- Display the visual and review its contents with the students. Explain to the students that the “Out of This World Book Award” does not exist. However, if it did, A Wrinkle in Time would meet all the criteria. The concept of traveling through space using a tesseract is a scientific theory. Meg, Charles Wallace and Calvin visited three different planets: Uriel, Camazotz and Ixchel. While the book has appeal for all ages, it is especially appropriate for upper elementary and middle school students.
- Brainstorm ideas for potential award categories. Possibilities include: Unplanned Adventures, Super Science Fiction, Twins in Literature, From Misfits to Heroes, Love Always Wins, Special Siblings, Science in Fiction, Strong Female Characters and Wonderful Witches.
- Distribute the activity sheets and writing tools. Instruct students to fill out the necessary information. Students may work in pairs or small groups. Suggest that the students use the school library’s catalog system to search for the book titles for the “Former Recipients” section of the activity sheet.
- Encourage students to share their ideas for the special book awards with the class. If time allows, have the students vote for the award idea they think was the most original.
Lesson III: Literary Heroines Character Cards Activities
Introduction: Margaret “Meg” Murry is unhappy, hot tempered and very smart. She misses her father, worries about her mother and loves her little brother very much. Through a series of astonishing events, she becomes an unlikely hero. In this activity, students will discover that Meg is not alone in the world of fantastic female literary characters.
Suggested Grade Level: 3–6
Time Allocation: 20–25 minutes
- Visual 3: Literary Heroines
- Activity 3: Character Cards [copied on cardstock and cut into individual cards]
- Copies of featured books for instruction, student research and checkout
- The student will demonstrate knowledge of literary characters.
- The student will participate in a creative problem-solving group activity.
- Prepare and collect materials prior to class. Copy multiple sets of the Character Cards (one set per each pair or small group of students). The sets are easier to maintain if copied on different colors of cardstock.
- Introduce the lesson by telling the students that today’s activity will feature children’s books that feature female main characters.
- Distribute the Character Cards to pairs or small groups. Read the names on the cards to the students.
- Instruct the students to group the cards into two sets: the characters that they can name the book or series in which the character is featured and the characters that they cannot match to a book or series. Ask the groups to report on the number of characters they were able to identify. The group with the most gets bragging rights. Note: All of the featured characters have appeared in popular movies and should be recognizable to most of the students.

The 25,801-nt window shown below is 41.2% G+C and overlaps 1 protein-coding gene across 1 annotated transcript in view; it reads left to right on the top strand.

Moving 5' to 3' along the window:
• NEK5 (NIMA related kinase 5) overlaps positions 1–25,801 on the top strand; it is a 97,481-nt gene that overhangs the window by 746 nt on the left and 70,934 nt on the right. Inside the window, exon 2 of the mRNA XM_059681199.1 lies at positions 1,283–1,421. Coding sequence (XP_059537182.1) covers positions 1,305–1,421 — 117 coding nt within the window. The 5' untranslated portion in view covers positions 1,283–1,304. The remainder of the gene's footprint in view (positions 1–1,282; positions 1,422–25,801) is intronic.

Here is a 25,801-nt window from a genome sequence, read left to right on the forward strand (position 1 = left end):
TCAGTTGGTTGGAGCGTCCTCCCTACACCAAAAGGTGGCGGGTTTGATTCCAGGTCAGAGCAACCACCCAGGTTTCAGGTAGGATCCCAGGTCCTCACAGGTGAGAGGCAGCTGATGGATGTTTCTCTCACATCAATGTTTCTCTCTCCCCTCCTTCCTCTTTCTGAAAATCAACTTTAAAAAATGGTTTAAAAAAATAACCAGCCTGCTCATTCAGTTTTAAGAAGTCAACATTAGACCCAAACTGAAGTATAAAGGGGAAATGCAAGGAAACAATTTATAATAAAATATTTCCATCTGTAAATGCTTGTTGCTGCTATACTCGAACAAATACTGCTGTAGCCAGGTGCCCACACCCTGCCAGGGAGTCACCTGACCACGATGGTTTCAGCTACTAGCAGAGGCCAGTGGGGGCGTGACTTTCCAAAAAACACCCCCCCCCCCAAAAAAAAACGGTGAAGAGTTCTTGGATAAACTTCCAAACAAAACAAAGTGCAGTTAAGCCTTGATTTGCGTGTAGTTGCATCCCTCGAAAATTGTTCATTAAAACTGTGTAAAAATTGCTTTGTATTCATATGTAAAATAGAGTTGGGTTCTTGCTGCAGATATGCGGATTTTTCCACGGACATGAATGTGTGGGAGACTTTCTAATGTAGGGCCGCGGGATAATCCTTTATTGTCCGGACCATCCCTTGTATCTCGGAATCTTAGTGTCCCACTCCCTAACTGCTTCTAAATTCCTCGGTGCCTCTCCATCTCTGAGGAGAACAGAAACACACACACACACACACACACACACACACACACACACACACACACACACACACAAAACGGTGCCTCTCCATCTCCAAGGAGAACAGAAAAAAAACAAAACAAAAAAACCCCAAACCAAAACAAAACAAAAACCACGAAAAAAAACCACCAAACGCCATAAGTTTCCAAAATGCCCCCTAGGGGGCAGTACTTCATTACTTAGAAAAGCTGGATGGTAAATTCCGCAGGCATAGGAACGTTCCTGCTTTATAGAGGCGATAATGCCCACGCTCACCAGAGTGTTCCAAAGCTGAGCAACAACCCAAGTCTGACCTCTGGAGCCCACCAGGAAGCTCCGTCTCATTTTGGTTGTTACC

- Display the Literary Heroines visual and review its contents with the students. (The visual features the names and books of the same characters as on the cards.)
- Explain that the Character Cards will now be used for a fun ranking activity. Tell the students that there is no right or wrong order in which the cards are to be ranked as long as they can justify their choices.
- Select ranking topics as time allows. After giving the students a ranking topic, allow them 2–3 minutes to rank their Character Cards, then encourage them to share their ranking results with the rest of the class. Encourage discussion. Continue with the activity as long as time permits.
- From Most Realistic Character to Most Fantastical Character
- From Bravest Character to Most Fearful Character
- From Loudest Character to Quietest Character
- From Most Interesting Character to Dullest Character
- From Happiest Character to Saddest Character
- From Most Popular Character to Least Popular Character
- From Fastest Character to Slowest Character
- From Most Outgoing Character to Most Reclusive Character
- Compare and Contrast: Instruct the students to select two of the characters and write at least five ways these characters are alike and five ways they are different. This information can be placed into a Venn diagram.
- Research: Encourage the students to select one of the featured authors to research. They are to write a short report on his/her life and other works this author has written.
- Character Pattern Poems: Challenge the students to demonstrate their understanding of one of the featured characters by writing and illustrating a pattern poem. Display completed poems on a bulletin board titled “Fabulous Females in Fiction.”
Character Name: Meg Murry
Three Descriptive Words: (adjectives) Loyal, Loving, Brave
Interested In: (nouns) Math, Family, Tesseracts
Intelligence: (simile) Is as bright as a supernova
Who Dreams of: (hyperbole) Finding her father and saving her brother!